Improve Multiple Sclerosis Research!
Improve Multiple Sclerosis Research!
Why this petition matters
Join me in the fight for better MS treatment!
The Expanded Disability Status Scale (EDSS) has been used in MS research
for decades, but it is inferior to modern composite measures such as the
MS functional composite (MSFC). Because the FDA and EMA often require
EDSS as an outcome in clinical trials, it is difficult for pharmaceutical
companies to test new innovative drugs. This is a particular problem for
older people with progressive MS. Many of my patients face the reality of
no proven treatment options, and they cannot even get into clinical trials
because they do not meet the age and disability inclusion criteria.
Here are 10 specific criticisms of the EDSS:
1) The score is unreliable with tremendous interrater variability. One
study found that for people with low EDSS (EDSS scores of 1.0 to 3.5),
scores between two examiners often vary by 1.5. Source:
2) At lower scores, the score fluctuates tremendously.
3) At higher scores, the score stagnates. This is a big problem for
research. How do you prove your drug is better than placebo if the EDSS
4) It’s not an additive scale, and some disabilities trump others. A
person with MS who walks with a cane but has no other problems and
works full time could score 6.0. Meanwhile, another person with MS
could walk with a cane, be legally blind, have advanced dementia, and
numerous other disabilities and still score 6.0
5) Cognitive function is not well represented
6) EDSS is very strongly driven by lower extremity function. There is
more to MS than its affect on the legs.
7) It’s very non-linear (The difference between EDSS 2.0 and 2.5 is small,
but the difference between 6.0 and 6.5 is huge)
8) Sometimes, it’s a game of telephone. EDSS scores of 4.5-6.0 are
influenced by walking distance, but the examiner will not actually observe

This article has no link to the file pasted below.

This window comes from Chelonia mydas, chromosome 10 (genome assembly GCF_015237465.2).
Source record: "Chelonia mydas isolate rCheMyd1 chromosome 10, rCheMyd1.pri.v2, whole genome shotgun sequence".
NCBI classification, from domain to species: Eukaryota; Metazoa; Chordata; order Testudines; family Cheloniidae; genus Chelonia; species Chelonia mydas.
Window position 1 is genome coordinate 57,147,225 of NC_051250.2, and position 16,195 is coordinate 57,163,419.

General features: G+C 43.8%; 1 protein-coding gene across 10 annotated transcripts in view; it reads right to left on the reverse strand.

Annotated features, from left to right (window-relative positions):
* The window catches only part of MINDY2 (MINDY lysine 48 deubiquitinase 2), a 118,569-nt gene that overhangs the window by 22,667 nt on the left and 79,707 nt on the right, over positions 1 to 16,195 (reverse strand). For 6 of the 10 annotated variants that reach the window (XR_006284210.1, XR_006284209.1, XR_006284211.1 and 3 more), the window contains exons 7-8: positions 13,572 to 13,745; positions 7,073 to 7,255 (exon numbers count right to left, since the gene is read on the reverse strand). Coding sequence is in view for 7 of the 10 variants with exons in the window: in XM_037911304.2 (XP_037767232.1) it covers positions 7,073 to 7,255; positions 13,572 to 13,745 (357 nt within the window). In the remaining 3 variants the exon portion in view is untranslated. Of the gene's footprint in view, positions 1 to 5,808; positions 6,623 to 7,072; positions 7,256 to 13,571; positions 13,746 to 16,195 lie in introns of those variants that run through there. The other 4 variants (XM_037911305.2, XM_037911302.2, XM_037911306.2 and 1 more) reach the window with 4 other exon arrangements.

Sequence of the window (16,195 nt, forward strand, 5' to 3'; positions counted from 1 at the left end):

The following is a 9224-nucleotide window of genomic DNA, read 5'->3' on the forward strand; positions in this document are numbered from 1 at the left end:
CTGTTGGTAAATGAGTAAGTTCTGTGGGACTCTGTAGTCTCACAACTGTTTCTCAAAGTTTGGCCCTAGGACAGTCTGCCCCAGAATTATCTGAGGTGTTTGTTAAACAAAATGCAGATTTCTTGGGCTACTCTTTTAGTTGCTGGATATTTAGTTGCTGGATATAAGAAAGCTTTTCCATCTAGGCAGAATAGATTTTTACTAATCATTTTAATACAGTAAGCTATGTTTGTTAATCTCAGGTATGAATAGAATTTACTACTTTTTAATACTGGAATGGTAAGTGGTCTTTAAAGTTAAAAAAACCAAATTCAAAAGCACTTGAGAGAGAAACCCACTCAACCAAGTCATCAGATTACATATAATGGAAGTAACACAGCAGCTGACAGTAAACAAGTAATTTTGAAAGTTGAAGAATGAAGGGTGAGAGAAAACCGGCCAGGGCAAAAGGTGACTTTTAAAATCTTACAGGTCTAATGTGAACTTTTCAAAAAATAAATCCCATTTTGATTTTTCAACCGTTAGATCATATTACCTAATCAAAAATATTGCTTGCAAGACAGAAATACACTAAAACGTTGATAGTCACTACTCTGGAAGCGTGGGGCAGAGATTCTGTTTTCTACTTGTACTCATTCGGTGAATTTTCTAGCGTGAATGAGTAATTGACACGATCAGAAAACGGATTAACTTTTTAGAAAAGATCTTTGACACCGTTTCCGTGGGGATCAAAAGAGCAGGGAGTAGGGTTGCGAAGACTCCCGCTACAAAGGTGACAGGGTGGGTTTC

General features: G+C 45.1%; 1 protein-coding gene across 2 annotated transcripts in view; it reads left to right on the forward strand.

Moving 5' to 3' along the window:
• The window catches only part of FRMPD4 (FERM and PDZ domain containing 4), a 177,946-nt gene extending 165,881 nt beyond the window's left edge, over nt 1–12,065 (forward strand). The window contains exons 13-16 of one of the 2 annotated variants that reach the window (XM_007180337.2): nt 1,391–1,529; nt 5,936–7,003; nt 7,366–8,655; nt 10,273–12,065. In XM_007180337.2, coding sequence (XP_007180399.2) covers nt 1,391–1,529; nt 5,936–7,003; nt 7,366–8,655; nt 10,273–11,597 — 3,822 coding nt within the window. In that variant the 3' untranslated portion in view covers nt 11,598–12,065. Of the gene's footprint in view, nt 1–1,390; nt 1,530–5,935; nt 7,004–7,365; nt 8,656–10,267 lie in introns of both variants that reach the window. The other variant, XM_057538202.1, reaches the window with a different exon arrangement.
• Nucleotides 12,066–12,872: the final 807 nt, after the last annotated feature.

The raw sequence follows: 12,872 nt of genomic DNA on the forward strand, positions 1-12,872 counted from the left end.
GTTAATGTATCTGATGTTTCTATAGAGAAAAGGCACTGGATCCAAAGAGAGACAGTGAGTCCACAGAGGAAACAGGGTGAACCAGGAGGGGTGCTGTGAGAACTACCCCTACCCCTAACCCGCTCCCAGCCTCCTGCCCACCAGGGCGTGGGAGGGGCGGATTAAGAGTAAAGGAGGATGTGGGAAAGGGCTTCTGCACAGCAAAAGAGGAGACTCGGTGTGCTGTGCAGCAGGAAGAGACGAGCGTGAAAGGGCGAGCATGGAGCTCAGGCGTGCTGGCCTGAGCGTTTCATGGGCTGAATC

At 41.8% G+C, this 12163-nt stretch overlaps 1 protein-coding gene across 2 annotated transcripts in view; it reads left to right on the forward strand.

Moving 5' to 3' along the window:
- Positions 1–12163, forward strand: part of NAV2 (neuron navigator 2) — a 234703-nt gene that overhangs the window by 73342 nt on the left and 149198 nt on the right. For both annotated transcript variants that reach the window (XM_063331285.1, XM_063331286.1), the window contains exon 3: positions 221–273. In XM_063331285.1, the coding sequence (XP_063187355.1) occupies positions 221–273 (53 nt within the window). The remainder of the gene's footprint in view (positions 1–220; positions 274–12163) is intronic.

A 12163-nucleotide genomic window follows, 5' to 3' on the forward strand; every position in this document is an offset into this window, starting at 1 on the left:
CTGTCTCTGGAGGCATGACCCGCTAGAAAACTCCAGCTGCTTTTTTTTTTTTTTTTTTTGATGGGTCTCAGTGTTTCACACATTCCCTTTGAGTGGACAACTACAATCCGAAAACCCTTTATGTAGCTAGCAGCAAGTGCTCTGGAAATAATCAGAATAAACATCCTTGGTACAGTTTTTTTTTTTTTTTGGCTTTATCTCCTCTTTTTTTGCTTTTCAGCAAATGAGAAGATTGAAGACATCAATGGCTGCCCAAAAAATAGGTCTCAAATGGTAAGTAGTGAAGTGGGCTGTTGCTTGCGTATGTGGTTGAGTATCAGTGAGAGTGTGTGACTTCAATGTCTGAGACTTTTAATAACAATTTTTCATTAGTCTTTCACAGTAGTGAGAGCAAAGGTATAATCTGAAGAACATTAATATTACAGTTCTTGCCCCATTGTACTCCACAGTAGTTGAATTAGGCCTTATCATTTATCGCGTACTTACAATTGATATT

the patient walk 300 meters. What is the point of an "objective" scale if
the examiner is just going to ask the patient how far they can walk?
9) Some items on the EDSS are neurologic signs but do not reflect
actual disability (reflexes, Babinski sign, etc). These assessments are
10) It’s difficult to perform the EDSS. Only a physician, physician's assistant, nurse practitioner, or someone with significant experience
performing a neurological exam can assess it reliably. By contrast, a high
school student could likely be trained to assess the MSFC accurately.
Using the EDSS makes is more difficult and expensive to run clinical trials.
This petition calls for regulatory bodies such as the FDA and EMA to
accept composite outcomes of disablity for MS clinical trials. We believe
this change will result in the following benefits:
1) A higher probability of developing new beneficial treatments for
2) More access to clinical trials for older people with MS, those with
progressive disease, and those with significant mobility problems.
3) Reduced cost of clinical trials
4) More opportunities to study non-pharmaceutical interventions such as
nutrition, vitamin supplementation, exercise, and mindfulness
5) Better clinical trial data so we can clearly weigh the potential risks and
benefits of a treatment.
This petition will be sent to regulatory representatives with the hope of
enacting immediate meaningful change. Please share it with anyone
affected by MS or who with those who care about them.
-Brandon Beaber (multiple sclerosis neurologist in Los Angeles, CA, USA)
Quality accessible MS research.
Although the EDSS had a historical role, everyone in the field knows
composite outcomes are better. For how long will we continue to use an
inferior disability scale? The time for change is now.